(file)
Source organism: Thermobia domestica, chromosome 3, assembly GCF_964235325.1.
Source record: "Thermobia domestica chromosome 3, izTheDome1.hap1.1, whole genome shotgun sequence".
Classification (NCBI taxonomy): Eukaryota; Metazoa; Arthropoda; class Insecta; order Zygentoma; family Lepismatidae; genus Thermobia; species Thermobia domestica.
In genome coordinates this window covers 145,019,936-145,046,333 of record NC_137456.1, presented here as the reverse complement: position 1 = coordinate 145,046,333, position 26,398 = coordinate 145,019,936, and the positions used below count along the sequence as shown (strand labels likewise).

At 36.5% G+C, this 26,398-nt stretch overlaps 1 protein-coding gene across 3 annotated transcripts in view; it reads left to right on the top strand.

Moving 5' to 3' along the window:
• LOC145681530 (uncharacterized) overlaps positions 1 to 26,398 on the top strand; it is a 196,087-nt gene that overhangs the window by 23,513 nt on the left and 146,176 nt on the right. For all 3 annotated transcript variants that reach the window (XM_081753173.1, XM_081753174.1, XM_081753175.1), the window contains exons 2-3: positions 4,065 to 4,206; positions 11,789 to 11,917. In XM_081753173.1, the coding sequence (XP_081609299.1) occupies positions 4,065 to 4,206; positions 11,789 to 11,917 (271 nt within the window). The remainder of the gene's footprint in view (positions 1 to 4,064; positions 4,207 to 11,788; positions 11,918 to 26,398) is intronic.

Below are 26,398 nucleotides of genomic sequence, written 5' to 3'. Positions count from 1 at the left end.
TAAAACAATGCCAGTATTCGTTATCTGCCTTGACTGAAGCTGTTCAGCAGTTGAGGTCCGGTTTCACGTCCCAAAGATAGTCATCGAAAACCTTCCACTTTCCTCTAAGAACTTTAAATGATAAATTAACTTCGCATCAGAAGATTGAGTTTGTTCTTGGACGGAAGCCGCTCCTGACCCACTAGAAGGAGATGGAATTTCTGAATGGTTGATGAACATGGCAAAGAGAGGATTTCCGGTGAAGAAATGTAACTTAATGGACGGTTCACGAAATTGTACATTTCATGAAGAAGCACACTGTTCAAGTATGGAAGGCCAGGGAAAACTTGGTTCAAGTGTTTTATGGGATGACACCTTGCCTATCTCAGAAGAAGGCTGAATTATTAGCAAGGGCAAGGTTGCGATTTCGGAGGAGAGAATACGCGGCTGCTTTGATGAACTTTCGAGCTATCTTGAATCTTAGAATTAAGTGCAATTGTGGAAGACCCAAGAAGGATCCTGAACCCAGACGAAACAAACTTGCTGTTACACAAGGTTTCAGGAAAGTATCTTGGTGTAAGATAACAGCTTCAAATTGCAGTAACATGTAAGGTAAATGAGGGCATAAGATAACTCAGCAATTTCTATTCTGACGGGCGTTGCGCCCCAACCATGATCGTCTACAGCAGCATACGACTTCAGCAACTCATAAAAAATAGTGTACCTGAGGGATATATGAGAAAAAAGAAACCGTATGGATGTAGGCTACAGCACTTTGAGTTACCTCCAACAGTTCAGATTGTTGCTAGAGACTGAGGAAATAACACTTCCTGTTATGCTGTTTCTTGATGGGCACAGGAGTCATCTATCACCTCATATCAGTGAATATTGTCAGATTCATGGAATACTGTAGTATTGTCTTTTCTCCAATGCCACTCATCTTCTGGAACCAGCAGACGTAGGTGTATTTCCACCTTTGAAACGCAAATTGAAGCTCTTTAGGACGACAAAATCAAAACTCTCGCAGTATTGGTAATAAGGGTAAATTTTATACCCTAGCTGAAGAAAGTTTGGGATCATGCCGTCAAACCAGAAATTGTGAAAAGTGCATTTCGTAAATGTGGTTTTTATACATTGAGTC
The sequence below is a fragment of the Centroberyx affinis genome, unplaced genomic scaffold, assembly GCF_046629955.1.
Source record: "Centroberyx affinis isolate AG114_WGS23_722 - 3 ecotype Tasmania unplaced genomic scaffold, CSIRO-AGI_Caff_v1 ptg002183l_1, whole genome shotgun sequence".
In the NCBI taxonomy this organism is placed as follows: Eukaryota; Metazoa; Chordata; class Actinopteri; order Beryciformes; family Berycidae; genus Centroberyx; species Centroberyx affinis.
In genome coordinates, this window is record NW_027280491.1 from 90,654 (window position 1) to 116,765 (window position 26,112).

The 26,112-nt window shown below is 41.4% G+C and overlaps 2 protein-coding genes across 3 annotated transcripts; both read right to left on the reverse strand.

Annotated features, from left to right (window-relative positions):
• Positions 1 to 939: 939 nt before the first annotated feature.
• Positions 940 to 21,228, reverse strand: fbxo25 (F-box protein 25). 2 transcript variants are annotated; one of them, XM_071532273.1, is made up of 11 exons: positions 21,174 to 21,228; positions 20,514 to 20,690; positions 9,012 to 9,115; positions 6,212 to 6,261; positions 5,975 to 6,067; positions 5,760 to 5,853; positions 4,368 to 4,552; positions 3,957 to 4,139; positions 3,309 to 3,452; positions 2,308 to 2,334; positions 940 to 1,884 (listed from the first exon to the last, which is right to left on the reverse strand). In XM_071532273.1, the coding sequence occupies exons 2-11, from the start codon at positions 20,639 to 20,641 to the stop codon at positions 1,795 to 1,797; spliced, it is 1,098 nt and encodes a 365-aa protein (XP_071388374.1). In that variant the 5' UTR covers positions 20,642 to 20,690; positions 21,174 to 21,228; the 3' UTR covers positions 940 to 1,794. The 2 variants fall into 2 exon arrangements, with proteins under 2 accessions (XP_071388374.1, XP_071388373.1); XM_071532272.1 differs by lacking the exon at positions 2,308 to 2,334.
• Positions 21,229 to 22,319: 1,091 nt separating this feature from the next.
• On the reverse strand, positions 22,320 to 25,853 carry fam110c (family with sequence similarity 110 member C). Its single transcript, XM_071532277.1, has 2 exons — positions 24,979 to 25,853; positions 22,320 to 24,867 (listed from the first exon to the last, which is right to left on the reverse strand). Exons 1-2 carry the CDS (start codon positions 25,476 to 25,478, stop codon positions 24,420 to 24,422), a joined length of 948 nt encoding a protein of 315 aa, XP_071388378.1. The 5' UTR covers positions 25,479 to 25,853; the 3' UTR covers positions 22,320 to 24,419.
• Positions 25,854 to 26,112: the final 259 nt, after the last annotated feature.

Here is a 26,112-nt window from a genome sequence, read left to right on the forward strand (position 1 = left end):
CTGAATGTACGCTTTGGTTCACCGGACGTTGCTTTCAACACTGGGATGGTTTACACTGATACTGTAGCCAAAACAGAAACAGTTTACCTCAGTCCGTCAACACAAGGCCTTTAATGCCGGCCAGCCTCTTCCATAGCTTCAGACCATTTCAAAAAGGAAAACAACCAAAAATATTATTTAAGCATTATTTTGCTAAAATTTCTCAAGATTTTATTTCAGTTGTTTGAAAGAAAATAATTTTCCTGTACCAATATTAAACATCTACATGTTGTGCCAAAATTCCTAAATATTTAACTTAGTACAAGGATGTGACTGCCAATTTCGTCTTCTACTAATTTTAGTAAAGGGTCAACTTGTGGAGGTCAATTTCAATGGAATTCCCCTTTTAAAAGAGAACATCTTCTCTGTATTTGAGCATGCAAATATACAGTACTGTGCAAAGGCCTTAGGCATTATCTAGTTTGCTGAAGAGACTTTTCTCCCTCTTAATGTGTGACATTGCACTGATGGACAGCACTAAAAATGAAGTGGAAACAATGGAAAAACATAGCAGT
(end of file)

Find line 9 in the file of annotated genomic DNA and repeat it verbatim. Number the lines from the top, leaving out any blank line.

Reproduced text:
TAAAACAATGCCAGTATTCGTTATCTGCCTTGACTGAAGCTGTTCAGCAGTTGAGGTCCGGTTTCACGTCCCAAAGATAGTCATCGAAAACCTTCCACTTTCCTCTAAGAACTTTAAATGATAAATTAACTTCGCATCAGAAGATTGAGTTTGTTCTTGGACGGAAGCCGCTCCTGACCCACTAGAAGGAGATGGAATTTCTGAATGGTTGATGAACATGGCAAAGAGAGGATTTCCGGTGAAGAAATGTAACTTAATGGACGGTTCACGAAATTGTACATTTCATGAAGAAGCACACTGTTCAAGTATGGAAGGCCAGGGAAAACTTGGTTCAAGTGTTTTATGGGATGACACCTTGCCTATCTCAGAAGAAGGCTGAATTATTAGCAAGGGCAAGGTTGCGATTTCGGAGGAGAGAATACGCGGCTGCTTTGATGAACTTTCGAGCTATCTTGAATCTTAGAATTAAGTGCAATTGTGGAAGACCCAAGAAGGATCCTGAACCCAGACGAAACAAACTTGCTGTTACACAAGGTTTCAGGAAAGTATCTTGGTGTAAGATAACAGCTTCAAATTGCAGTAACATGTAAGGTAAATGAGGGCATAAGATAACTCAGCAATTTCTATTCTGACGGGCGTTGCGCCCCAACCATGATCGTCTACAGCAGCATACGACTTCAGCAACTCATAAAAAATAGTGTACCTGAGGGATATATGAGAAAAAAGAAACCGTATGGATGTAGGCTACAGCACTTTGAGTTACCTCCAACAGTTCAGATTGTTGCTAGAGACTGAGGAAATAACACTTCCTGTTATGCTGTTTCTTGATGGGCACAGGAGTCATCTATCACCTCATATCAGTGAATATTGTCAGATTCATGGAATACTGTAGTATTGTCTTTTCTCCAATGCCACTCATCTTCTGGAACCAGCAGACGTAGGTGTATTTCCACCTTTGAAACGCAAATTGAAGCTCTTTAGGACGACAAAATCAAAACTCTCGCAGTATTGGTAATAAGGGTAAATTTTATACCCTAGCTGAAGAAAGTTTGGGATCATGCCGTCAAACCAGAAATTGTGAAAAGTGCATTTCGTAAATGTGGTTTTTATACATTGAGTC